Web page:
Introduction (Paying deposit to real estate agent)
Paying a deposit is an extremely important part of buying a property.
So in this video I’m going to answer the most common questions clients ask when it comes to deposits:
- Will the buyer lose their deposit?
- Should you pay a deposit before exchange?
- Why is exchange so important?
- When is a contract exchanged?
- How much deposit should the buyer pay?
- Who does the buyer pay the deposit to?
Will the buyer lose their deposit?
Now isn’t that a question every buyer asks? The answer depends on whether or not contracts have been exchanged.
If contracts are unexchanged, the buyer will not lose the deposit if they decide to withdraw their offer.
However, the buyer risks someone else buy the house. That’s something I’ll explain later in this video.
If the buyer has exchanged contracts, but then decides to withdraw from the purchase during the cooling off period, they will lose 0.25% of the purchase price.
So on a $600,000 house the 10% deposit is $60,000. The 0.25% amount is $1500. If the buyer pays the full 10% deposit to the agent but then withdraws during the cooling off period, they would only lose $1500 and will be refunded $58,500.
The advantage of exchanging contracts though is no other offers can be accepted. The property at this point is off the market.
Therefore if you’re the buyer, you need to ask yourself this question:
Which will cause you more tears –
Losing the deposit or losing the house?
You see, while ever contracts are unexchanged, the agent has the legal right to show the property to other buyers and that can result in someone else buying the property.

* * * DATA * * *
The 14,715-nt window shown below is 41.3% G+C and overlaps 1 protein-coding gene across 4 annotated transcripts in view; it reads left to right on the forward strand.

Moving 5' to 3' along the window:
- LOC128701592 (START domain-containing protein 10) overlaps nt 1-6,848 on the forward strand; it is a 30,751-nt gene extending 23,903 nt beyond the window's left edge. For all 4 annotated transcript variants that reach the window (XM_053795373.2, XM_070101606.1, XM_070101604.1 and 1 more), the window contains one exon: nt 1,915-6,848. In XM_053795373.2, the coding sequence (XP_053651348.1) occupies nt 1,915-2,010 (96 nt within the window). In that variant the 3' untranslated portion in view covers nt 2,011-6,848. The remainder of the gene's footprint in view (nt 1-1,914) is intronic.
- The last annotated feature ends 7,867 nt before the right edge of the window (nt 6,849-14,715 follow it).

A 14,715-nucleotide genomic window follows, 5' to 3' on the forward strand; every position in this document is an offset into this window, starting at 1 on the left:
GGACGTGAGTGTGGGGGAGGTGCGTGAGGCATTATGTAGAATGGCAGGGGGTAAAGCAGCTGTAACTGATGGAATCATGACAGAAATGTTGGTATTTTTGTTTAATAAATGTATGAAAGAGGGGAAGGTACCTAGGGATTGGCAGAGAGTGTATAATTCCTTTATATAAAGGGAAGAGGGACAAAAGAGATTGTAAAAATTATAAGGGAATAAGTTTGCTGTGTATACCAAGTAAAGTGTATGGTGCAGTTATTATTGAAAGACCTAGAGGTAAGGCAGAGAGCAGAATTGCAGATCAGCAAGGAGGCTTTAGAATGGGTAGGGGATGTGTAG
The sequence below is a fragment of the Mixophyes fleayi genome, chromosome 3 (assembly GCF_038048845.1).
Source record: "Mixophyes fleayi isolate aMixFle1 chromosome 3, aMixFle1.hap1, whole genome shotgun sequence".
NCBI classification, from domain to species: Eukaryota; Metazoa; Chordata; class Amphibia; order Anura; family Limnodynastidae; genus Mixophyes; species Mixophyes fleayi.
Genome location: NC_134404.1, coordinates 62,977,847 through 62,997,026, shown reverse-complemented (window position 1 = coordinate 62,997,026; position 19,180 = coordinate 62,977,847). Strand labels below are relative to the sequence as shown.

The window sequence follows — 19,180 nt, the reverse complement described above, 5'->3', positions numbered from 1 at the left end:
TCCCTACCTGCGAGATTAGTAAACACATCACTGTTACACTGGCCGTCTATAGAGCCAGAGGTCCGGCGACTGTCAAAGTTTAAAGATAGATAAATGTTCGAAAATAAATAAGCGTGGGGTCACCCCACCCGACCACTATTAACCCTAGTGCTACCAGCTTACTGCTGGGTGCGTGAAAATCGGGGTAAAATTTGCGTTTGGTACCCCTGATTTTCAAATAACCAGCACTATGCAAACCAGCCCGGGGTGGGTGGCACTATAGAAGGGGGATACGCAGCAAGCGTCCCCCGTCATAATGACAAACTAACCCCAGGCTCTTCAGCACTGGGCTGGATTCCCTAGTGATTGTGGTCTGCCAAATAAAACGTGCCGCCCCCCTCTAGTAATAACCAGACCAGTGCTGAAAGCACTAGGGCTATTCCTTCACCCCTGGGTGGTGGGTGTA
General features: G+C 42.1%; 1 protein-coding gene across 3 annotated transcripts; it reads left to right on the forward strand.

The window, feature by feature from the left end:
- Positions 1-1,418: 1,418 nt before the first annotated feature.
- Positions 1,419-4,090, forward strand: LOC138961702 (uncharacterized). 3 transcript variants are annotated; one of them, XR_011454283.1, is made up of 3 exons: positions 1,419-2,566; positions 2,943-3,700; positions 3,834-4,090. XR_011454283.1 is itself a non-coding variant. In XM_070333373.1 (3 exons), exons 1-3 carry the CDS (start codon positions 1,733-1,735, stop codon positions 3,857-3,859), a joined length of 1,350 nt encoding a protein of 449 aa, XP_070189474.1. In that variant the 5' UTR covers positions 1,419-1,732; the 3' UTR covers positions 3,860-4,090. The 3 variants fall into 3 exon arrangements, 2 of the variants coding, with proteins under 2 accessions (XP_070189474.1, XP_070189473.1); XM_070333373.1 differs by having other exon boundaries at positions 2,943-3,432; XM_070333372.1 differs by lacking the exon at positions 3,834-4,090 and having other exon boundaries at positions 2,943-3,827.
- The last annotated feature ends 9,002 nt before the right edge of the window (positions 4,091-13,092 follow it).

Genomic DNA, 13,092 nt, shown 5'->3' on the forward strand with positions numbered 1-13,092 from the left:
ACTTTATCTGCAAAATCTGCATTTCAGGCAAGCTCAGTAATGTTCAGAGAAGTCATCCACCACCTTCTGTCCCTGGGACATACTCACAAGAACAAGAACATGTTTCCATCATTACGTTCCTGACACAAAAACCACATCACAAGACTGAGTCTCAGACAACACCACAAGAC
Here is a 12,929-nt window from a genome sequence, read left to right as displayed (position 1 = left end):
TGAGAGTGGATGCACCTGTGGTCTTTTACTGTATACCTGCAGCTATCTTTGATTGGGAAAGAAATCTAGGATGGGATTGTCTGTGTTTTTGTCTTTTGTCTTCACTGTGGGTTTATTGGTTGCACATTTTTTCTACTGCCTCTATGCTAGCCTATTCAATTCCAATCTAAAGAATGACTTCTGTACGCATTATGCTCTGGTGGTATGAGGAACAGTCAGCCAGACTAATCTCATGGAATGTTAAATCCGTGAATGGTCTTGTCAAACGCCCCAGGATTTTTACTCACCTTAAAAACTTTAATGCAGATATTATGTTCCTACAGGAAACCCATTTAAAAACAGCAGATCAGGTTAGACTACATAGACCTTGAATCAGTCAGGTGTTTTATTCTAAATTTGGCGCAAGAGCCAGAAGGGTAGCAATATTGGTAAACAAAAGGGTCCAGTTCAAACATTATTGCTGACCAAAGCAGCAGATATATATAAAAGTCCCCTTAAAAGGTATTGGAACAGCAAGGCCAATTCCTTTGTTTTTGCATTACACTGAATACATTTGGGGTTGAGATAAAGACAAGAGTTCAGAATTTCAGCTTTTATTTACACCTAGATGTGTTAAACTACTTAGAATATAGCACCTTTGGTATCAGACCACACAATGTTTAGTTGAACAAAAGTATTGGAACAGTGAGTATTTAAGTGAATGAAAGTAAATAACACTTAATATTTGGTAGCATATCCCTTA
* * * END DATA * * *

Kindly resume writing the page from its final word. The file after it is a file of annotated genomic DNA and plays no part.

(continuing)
Which will cause you more tears:
Losing the deposit or losing the house?
Should you pay a deposit before exchange?
The answer to that question is ABSOLUTELY and the reason for that is without a deposit being paid, contracts cannot be exchanged.
Why is exchange so important?
No matter what anyone tells you, exchanging contracts is the only way to stop anyone else from buying the house you want.
Real estate agents will not hold the property just because you had an offer accepted. They won’t even hold the property for you if you put down a deposit!
When is a contract exchanged?
For a contract to be exchanged, several things need to occur:
- A deposit needs to be paid by the purchaser to the real estate agency.
- 2 contracts need to be signed. One by the buyer, also known as the purchaser, and one by the seller, who is referred to as the vendor.
- The purchaser needs to authorise their legal representative to send the contract for exchange. So expect a call, email or txt from your legal representative asking you to authorise the exchange. This is a very important part of the process.
- Once authorised by the buyer, the contract is then emailed to the vendor’s legal representative who will then exchange the contracts.
How much deposit should the buyer pay?
The minimum deposit that must be paid is 0.25% of the purchase price.
On a $600,000 property, the buyer would need to pay a minimum deposit of $1500.
After contracts are exchanged on a residential property, the buyer will have 5 business days to pay the full 10% deposit unless their legal representative instructs them differently.
If the buyer doesn’t have the full 10% deposit, they may have to organise a deposit bond with their lender.
Who does the buyer pay the deposit to?
All deposits are paid to the real estate agent. Ask them for their trust account details and do a bank transfer.
If you’re transferring the deposit via the internet or your bank’s app, make sure you increase the limit so you can transfer the higher amount.
I hope that helps answer a few of your questions regarding the deposit and exchanging contracts.
As you can see, there’s a lot involved in buying a new property. Getting contracts exchanged is the most important part. Without it, a buyer can miss out on a property. Without the deposit, it’s impossible to exchange contracts.
So get that offer accepted and pay the minimum deposit as soon as possible.
Of course, if you have any other questions, please feel free to get in contact with us or make a comment below.